Juvenile offenders India
Indian protesters hold placards and shout slogans during a demonstration against the release of a juvenile rapist in New Delhi on 21 December, 2015 MONEY SHARMA/AFP/Getty Images

A controversial Indian law that allows juveniles above the age of 16 to be tried as adults when charged with rape and other heinous crimes has come into effect. The Indian Juvenile Justice Act of 2015, which came into force on 15 January, was the nation's response to a brutal gang rape and murder of a woman in the Indian capital in 2012.

The legislation, passed by the Rajya Sabha, the upper house of India's Parliament, was signed into act by the President Pranab Mukherjee on 4 January. Earlier, juveniles could be tried only by the Juvenile Justice Board and received a maximum sentence of three years at a correction home.

Following the brutal gang rape of the medical student in Delhi on 16 December 2012, one assailant was tried as an minor and served a three-year term in a juvenile home. Various social groups had pressured the Indian government to bring a harsher law to deal with sex offenders, and, in particular, under-aged ones. The juvenile convict in the Delhi rape case was just shy of his 18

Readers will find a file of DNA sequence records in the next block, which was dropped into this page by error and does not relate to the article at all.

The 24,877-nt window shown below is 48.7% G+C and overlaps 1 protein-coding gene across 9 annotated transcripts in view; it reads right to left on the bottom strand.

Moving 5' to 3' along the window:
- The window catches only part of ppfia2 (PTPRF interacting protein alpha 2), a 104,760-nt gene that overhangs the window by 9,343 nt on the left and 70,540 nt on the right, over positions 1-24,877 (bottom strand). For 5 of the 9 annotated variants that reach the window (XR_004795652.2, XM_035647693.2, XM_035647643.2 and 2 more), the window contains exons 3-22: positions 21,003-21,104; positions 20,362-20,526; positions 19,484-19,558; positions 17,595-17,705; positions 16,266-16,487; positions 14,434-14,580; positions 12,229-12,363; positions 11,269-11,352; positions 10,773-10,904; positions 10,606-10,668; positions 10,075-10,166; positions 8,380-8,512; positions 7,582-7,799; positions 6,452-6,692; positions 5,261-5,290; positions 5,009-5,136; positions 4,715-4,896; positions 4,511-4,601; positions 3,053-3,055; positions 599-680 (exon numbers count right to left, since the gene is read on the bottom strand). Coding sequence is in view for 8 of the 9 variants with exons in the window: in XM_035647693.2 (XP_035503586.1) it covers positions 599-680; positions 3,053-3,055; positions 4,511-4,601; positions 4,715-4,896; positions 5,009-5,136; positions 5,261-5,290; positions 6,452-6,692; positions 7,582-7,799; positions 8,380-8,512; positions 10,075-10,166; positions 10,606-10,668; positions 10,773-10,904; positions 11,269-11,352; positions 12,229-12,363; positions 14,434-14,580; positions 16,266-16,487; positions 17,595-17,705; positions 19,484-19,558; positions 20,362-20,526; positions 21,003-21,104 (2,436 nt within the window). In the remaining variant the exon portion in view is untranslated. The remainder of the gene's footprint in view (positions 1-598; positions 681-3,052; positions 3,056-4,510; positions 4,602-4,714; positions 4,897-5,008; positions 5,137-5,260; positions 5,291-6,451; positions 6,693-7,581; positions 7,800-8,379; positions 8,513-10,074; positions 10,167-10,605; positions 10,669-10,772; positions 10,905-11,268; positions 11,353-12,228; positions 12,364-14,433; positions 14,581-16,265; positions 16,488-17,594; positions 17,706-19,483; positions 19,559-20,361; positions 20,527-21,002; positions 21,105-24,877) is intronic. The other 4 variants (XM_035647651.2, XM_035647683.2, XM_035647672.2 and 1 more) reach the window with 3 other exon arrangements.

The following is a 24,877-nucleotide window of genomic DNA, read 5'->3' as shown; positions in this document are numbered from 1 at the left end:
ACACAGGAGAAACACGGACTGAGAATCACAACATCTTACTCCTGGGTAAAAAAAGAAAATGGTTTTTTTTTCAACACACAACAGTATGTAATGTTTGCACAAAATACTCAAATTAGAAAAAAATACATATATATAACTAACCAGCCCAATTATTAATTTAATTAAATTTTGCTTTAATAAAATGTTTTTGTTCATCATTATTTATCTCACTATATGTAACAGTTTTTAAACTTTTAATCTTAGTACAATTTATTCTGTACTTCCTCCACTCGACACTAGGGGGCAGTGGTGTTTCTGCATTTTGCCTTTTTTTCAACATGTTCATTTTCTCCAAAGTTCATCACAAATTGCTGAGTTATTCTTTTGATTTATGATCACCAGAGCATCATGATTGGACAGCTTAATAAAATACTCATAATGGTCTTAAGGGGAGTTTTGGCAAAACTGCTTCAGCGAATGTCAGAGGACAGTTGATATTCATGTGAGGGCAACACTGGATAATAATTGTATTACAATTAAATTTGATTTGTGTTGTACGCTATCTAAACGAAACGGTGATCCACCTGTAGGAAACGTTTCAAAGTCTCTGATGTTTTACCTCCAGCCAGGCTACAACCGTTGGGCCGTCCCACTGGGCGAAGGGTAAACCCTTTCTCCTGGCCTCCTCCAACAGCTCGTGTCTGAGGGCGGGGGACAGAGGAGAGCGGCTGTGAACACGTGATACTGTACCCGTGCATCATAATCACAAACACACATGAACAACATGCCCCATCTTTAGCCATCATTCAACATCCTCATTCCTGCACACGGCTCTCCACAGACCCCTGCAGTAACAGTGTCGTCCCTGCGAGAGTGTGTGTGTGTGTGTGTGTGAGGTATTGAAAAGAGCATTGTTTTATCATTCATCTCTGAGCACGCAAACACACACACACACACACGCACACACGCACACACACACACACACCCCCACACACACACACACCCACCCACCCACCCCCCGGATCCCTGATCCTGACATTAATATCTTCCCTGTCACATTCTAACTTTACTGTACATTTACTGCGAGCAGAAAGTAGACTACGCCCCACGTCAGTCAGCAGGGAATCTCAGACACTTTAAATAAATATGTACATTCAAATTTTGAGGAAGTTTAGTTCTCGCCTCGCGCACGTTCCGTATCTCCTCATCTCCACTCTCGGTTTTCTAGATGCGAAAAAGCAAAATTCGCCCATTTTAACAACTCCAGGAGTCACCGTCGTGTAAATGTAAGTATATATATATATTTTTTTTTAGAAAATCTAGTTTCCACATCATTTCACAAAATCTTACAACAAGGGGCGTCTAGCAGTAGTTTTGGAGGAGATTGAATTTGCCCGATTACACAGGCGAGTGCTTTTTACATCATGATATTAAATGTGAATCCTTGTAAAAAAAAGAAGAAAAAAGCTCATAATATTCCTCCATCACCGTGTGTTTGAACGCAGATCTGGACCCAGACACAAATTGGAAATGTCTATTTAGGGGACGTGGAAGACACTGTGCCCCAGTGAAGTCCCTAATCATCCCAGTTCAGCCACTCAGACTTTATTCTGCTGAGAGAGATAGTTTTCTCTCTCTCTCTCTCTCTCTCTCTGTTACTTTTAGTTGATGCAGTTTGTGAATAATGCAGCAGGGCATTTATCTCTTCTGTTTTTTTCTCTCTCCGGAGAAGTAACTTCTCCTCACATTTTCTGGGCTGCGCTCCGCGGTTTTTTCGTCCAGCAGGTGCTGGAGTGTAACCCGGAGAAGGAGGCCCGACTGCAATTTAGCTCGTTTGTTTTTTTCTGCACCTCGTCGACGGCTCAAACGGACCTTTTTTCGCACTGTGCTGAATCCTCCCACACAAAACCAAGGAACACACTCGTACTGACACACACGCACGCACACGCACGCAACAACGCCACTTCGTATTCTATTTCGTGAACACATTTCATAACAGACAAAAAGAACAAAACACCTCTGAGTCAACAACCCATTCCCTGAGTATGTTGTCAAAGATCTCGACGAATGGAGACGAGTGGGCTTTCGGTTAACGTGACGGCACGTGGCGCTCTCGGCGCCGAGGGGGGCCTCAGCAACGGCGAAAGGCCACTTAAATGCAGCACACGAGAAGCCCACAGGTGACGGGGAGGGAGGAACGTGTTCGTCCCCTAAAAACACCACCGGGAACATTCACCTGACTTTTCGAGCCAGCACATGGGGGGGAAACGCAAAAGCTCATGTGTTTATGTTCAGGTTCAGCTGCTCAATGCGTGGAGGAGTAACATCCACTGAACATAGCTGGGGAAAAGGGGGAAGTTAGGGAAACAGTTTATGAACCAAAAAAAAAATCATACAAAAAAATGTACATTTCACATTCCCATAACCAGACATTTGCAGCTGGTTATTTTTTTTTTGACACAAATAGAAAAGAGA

The juvenile convict in the Delhi rape case was just shy of his 18<sup>th birthday when sentenced. He completed his term at a correctional home and was released in December 2015 to huge protests from the rape victim's family and supporters. He has never been identified.

Under the new act, the Juvenile Justice Board will be allowed to conduct a preliminary enquiry to determine if a juvenile is guilty of a heinous offence. It can then opt to transfer the cases to a Children's Court (Court of Session) after a preliminary assessment or order them to be tried in an ordinary court.